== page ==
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Dutch frustration with Russia grows increasingly personal. Plus the latest on the Mideast conflict.
(CNN) – Ukrainian interim Prime Minister Arseniy Yatsenyuk is coming to the U.S. and will meet with President Barack Obama on Wednesday, as upheaval in Ukraine has spiraled into an increasingly tense dispute between Russia and the West.
But it seems like Ukraine's Crimea is already lost, as former defense secretary Robert Gates told Fox News Sunday; Russian President Vladimir Putin is likely not going to withdraw Russian troops from there the southern peninsula.
So what is the end game now?
"It's a little bit too negative to say that Crimea is lost," said president of the Council on Foreign Relations Richard Haass. "We've got to give it a little more time. For all we know, Russians are going to feel the effects of the sanctions, of some of their diplomatic isolation."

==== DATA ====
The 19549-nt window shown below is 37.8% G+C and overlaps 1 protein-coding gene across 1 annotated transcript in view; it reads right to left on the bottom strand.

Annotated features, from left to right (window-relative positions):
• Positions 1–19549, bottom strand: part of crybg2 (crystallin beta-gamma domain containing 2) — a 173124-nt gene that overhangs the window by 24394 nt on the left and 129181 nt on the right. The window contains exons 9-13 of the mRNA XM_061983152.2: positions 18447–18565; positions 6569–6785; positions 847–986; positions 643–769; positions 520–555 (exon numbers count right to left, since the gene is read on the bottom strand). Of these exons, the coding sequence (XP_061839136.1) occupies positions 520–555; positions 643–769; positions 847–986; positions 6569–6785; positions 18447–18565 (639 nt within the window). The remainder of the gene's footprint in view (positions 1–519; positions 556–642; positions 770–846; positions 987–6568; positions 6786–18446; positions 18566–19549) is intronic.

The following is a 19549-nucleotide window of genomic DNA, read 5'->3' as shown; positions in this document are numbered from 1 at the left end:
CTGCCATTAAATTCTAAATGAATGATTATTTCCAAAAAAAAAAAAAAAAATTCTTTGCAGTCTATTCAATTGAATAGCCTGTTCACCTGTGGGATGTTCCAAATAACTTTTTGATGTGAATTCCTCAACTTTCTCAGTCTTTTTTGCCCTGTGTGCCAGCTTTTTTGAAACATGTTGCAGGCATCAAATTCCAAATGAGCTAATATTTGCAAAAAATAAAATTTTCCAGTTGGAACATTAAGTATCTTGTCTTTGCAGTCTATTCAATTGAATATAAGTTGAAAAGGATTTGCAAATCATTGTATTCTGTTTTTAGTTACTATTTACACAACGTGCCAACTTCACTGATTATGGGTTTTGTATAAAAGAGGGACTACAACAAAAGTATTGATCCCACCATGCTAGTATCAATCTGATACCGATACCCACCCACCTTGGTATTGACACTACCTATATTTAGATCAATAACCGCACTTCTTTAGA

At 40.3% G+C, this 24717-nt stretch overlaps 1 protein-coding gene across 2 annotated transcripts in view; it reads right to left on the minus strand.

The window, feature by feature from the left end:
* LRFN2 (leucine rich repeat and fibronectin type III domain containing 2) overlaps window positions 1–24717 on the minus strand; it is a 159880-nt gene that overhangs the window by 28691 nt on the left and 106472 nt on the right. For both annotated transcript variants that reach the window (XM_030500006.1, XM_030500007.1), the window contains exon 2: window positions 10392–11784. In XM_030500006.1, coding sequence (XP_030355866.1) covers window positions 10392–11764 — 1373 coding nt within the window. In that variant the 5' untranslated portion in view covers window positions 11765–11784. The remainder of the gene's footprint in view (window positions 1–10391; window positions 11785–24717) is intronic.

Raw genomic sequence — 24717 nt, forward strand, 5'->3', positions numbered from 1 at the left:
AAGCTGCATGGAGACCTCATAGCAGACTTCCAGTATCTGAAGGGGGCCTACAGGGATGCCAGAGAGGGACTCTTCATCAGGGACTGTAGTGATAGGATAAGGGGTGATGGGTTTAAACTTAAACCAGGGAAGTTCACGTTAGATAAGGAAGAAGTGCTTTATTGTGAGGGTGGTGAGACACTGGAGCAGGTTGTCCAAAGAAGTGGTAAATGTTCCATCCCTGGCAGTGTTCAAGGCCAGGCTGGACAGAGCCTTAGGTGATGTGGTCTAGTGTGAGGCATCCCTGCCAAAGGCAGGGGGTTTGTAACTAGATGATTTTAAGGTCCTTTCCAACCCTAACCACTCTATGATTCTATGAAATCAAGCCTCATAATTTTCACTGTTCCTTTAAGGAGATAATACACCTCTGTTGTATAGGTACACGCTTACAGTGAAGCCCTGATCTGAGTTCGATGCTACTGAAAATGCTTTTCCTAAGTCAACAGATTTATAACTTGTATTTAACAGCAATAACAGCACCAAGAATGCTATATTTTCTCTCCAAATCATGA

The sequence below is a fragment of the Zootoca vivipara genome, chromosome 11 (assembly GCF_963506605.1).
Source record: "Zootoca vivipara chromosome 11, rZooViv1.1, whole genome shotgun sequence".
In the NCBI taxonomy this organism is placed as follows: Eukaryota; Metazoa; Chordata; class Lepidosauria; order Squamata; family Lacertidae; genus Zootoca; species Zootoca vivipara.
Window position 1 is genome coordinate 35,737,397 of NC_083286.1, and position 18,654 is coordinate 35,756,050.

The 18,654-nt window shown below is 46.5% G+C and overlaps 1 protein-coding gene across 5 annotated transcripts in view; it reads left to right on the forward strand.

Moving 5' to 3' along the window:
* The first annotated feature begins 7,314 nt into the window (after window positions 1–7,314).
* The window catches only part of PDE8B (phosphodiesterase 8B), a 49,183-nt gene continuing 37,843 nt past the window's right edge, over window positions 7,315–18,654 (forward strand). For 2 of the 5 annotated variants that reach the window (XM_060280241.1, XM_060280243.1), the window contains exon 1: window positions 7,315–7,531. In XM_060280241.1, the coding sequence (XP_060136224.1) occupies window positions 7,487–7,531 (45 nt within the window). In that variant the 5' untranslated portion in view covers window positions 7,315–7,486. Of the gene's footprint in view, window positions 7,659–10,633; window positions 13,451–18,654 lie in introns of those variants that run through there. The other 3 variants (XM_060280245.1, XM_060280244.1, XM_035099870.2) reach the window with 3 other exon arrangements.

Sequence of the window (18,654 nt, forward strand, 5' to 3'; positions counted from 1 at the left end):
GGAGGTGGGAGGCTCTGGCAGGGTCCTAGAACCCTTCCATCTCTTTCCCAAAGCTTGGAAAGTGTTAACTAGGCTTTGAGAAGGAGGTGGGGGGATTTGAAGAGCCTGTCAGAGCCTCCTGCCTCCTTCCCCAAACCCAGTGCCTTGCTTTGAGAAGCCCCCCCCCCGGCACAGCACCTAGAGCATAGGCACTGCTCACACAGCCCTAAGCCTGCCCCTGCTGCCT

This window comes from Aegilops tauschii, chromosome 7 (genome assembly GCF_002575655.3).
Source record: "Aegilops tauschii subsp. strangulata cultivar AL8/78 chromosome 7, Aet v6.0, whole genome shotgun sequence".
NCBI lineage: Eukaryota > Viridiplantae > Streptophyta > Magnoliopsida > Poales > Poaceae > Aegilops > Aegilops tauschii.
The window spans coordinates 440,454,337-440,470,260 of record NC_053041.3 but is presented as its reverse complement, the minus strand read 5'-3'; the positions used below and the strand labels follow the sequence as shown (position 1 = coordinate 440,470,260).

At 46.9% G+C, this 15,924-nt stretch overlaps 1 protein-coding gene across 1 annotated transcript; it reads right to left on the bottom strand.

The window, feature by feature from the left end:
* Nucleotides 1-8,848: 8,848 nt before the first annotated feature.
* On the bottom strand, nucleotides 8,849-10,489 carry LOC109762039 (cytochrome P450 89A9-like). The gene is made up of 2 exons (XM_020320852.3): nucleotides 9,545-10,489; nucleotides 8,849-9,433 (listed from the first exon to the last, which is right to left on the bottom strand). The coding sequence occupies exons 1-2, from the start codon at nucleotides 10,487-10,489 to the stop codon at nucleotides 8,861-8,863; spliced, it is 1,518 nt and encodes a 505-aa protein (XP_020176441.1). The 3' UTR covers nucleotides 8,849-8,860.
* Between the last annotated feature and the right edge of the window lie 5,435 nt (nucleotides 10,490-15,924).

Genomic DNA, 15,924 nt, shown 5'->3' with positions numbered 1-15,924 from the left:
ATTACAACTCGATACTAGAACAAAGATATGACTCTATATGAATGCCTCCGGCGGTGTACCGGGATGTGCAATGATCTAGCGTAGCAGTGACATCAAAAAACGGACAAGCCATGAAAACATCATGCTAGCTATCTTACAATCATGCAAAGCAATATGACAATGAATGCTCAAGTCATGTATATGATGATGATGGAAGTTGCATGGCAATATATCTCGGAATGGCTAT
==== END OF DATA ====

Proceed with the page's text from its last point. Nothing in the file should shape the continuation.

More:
But, adds Haass, "there's got to be a lot of emphasis, if you will, on Plan B, which is ... to try to prevent the situation from deteriorating, which essentially would mean discouraging the Russians from any way extending their position inside the country."
The Russian foreign ministry condemned lawlessness in eastern Ukraine, and accused the West of being silent for what is happening to Russian citizens.
"That's ominous," Haass said, calling the move a manufactured pretext for Russia to gain more land.
"One could imagine it being used again, and that would, in a sense, take this from a serious problem to a full-fledged crisis. I think that would be a serious escalation," said Haass.
For more of our interview with foreign policy expert Richard Haass, check out the video above.